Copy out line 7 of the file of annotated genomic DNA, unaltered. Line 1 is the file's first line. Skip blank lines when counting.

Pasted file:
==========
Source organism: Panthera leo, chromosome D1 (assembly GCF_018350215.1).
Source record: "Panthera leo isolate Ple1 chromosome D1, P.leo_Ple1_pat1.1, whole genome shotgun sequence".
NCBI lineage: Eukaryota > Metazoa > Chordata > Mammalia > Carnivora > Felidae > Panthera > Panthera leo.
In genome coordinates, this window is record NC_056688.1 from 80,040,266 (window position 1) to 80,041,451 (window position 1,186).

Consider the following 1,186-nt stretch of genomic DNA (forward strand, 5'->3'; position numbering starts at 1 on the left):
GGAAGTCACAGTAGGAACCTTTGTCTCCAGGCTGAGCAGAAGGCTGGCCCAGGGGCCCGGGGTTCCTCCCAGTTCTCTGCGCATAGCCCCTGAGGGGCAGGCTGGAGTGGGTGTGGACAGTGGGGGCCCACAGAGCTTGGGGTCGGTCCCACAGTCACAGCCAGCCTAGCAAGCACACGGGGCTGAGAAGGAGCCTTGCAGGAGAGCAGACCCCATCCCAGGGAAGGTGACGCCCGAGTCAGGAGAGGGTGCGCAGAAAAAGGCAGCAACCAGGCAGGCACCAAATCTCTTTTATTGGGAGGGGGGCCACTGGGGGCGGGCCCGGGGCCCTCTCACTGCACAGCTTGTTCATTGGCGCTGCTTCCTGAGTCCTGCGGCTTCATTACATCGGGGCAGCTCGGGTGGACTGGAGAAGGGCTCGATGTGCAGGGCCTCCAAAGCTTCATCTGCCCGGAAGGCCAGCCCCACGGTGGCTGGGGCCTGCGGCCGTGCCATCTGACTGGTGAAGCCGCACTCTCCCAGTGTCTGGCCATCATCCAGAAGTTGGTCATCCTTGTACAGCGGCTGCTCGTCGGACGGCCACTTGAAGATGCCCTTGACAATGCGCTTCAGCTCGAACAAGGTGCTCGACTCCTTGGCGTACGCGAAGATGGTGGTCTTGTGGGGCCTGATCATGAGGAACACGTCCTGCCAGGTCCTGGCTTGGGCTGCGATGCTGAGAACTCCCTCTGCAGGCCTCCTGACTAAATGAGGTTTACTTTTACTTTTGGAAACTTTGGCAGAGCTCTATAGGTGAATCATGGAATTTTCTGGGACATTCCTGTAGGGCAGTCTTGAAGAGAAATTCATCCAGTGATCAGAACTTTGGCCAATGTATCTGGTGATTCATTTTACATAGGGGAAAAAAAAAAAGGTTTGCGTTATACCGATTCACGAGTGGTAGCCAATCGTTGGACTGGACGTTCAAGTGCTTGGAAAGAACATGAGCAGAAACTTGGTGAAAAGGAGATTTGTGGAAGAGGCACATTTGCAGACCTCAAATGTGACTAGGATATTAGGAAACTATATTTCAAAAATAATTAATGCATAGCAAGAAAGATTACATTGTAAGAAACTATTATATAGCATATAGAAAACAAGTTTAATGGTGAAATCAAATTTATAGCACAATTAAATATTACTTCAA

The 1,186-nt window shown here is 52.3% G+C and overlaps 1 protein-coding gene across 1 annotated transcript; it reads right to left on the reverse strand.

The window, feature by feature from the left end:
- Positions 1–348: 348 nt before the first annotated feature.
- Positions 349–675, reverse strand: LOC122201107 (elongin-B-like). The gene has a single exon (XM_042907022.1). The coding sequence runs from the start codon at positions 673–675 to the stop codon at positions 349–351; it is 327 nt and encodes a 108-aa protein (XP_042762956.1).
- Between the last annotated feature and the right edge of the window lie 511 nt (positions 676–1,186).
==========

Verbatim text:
The 1,186-nt window shown here is 52.3% G+C and overlaps 1 protein-coding gene across 1 annotated transcript; it reads right to left on the reverse strand.